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Album Of The Week

The Bad Place: Black Midi’s Hellfire
Cal Cashin , July 14th, 2022 08:13

Alluring antagonists, absurd anti-heroes and a byronic narrator to match, the third album from Black Midi is a righteous maelstrom, finds Cal Cashin

Photo by Atiba Jefferson

‘Tis a tradition as old as time. From the buildings that look like Toby jugs in Bosch’s hallucinogenic luminations, to the quirky myriads of torture awaiting bad automatons in Futurama’s Robot Hell, depictions of the Bad Place have been totally absurd for all of time. Depictions in the Bible are no less cartoonish, far more ludicrous than terrifying. Indeed, the Book of Revelation describes Hell as, “the lake of fire and brimstone, where the beast and the false prophet are, and shall be tormented day and night for ever and ever…” Pretty wild stuff.

It’s this take on Hell that seems to guide Black Midi through their third album Hellfire. It is bound by this contradiction; so evil are some of its hellish conceits, that they are simply funny. Whilst demonic horrors lurk around every corner, the ever-sharpening wit of frontman Geordie Greep anchors his lyrical vignettes clearly in the realm of the absurd. Every character of evil repute is larger-than-life, so ridiculous that there is a level of real detachment to the science fiction war criminals and cold-blooded murderers that haunt the grooves of Hellfire.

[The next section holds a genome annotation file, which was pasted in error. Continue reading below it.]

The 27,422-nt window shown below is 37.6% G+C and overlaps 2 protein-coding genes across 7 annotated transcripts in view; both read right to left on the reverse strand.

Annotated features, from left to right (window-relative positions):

Of course, the vast majority of songs on Hellfire will be familiar to fans of the precocious art-rock group. Black Midi spent most of the tour for their last album Cavalcade road-testing these songs, making the ideas flesh. Hellfire can be seen as a refinement of the musical seas traversed last year.

Hellfire is the very logical follow-on from their second record, a companion piece; the ‘Aliens’ to Cavalcade’s ‘Alien’. The novel marriage of jazz-fusion, prog rock, and math rock remains, but is delivered throughout Hellfire with bombast and mania.